When I first traveled to Colombia with a congressional delegation a decade ago, I was struck by the greeting we received: scores of children lining the roads, waving American flags.
Later I learned they were all orphans of slain police officers, victims of the relentless violence that the drug trade had rained upon their country for years.
When I returned to Colombia last month, on a trip that also took me to Mexico and Peru,
I was heartened to see Colombia's progress since my first visit. Through political will in Bogota and smart power in Washington, things have changed immensely.
In Mexico, however, I was startled by the similarities between the Mexico of today and the Colombia of 10 years ago.
Last year, drug-related violence killed nearly 6,000 people in Mexico, twice as many as in 2007. The rising toll is a sign that Mexico, led by President Felipe Calderon, is serious about cracking down on the drug trade a necessary goal despite its terrible burden.
The instability that has shaken Mexico is on our doorstep. Criminals and drugs flow into America, while cash and weapons that support the drug trade move south across the border. The State Department estimates that some 90 percent of the cocaine imported to the United States comes from Mexico. In exchange, up to $23 billion a year crosses the border and winds up in the hands of the Mexican drug cartels.
Recently, Secretary of State Hillary Clinton traveled to Mexico and noted our two nations' "co-responsibility" in the war against the drug gangs. To that end, the U.S. is taking proactive steps not only to secure our own border, but also to help Mexico secure its cities and towns. I am pleased that the Administration is instituting a cooperative strategy, including increasing the number of federal agents on the border.
Governor Perry has supported deploying National Guard troops to relieve pressure on law enforcement officials on the border, and I also believe this will help Texas cities like El Paso,
Brownsville and Laredo stay safe. Although Texas border cities have done an admirable job containing and preventing drug-related violence, we should be ready to act if the situation gets worse, and we should be fully equipped to prevent criminal elements from crossing into the U.S.
Preventing drug smugglers from entering the United States should be as much a priority as keeping out terrorists.
And the drug gangs' sheer brutality and complete disregard for life rival that of any terrorist organization on the planet.
They torture and decapitate soldiers and civilians alike. At the drug gangs' behest, violent anti-government protests have swelled recently.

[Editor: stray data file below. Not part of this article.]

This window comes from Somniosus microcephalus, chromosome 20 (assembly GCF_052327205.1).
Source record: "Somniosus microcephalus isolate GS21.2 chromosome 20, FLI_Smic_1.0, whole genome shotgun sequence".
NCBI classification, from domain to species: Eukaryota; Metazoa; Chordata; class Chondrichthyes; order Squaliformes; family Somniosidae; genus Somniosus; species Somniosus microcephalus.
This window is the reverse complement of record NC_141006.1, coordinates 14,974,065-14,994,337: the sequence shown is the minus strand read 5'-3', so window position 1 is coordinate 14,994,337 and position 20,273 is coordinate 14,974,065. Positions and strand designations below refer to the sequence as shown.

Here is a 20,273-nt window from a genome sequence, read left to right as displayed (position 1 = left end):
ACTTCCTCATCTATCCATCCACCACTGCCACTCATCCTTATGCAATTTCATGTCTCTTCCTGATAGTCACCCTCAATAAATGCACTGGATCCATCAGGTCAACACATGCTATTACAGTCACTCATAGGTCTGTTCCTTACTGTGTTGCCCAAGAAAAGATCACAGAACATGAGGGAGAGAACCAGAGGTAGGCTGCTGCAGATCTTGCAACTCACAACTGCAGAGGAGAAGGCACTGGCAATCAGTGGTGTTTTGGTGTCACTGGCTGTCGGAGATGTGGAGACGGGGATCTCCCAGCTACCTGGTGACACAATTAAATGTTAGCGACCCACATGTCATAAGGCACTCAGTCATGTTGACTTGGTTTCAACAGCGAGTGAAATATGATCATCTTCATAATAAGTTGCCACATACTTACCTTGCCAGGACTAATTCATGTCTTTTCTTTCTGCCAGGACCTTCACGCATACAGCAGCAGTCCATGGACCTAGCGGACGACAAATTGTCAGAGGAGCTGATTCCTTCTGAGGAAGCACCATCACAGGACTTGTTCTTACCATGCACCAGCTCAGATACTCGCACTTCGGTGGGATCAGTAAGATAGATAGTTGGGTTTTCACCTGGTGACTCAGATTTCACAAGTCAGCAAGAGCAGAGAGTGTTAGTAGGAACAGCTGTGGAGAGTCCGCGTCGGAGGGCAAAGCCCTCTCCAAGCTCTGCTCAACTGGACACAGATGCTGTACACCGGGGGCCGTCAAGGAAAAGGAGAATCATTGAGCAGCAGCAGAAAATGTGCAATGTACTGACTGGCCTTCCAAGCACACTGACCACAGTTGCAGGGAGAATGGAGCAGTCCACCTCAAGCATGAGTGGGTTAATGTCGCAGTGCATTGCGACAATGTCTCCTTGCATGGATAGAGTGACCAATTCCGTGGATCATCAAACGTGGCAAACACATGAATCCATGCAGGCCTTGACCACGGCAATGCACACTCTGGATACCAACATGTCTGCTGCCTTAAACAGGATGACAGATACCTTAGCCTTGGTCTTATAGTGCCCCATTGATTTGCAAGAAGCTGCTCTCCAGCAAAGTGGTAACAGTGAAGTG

Despite the danger, Calderon has taken courageous, unprecedented steps to enhance cooperation between Mexico and the U.S. in battling the cartels.
Two years ago, President Bush and President Calderon ushered in a new era of U.S.-Mexico cooperation when they announced the Merida Initiative, a three-year plan to provide Mexico with $1.4 billion in funding to help control drug trafficking.
In addition to paying for needed military and law enforcement training and equipment, the Merida Initiative provides funds for judicial reform and human-rights issues.
So far, Congress has provided $700 million for Mexico through the Merida Initiative, addressing vital needs for the Mexican government in its efforts against the drug trade. Helicopters and surveillance planes purchased with funds from the Merida Initiative will help Mexico extend its authority to those remote and hard-to-access parts of the country that the cartels control.
Recently, Secretary Clinton pledged an additional $80 million in funding for Black Hawk helicopters for the Mexican authorities, and I will work to ensure Congress approves that funding.
Though the continuing struggle in Mexico likely will be long and painful, we should heed the lessons learned from Plan Colombia, a multinational effort that began during the Clinton Administration and expanded under President Bush's leadership.
The plan helped Colombia bolster its air mobility and police presence. Despite the added difficulty of dealing with paramilitary groups such as the FARC and the National Liberation Army (ELN), Colombia's security efforts improved dramatically.
Since 2002, Colombian President Alvaro Uribe's first year in office, homicides in Colombia have dropped by 40 percent, kidnappings by 83 percent, and terrorist attacks by 76 percent. The paramilitary and guerilla organizations have been decimated, as evidenced by the rescue of 15 FARC hostages, including three Americans, last July in a daring raid that would have been unthinkable even a few years ago.
In 2008 alone, Colombia extradited 208 drug traffickers to the U.S., further damaging already weakened cartels. Colombian gangs are producing a third less cocaine than in 2002.
The Merida Initiative, backed by Calderon's resolve, holds the promise of bringing similar change to Mexico.
However, if we do not support Mexico in its war against the drug cartels, the consequences may be grave. Instability created by drug trafficking will head south again, imperiling Colombia. And the problems in Mexico will inevitably spill into the United States.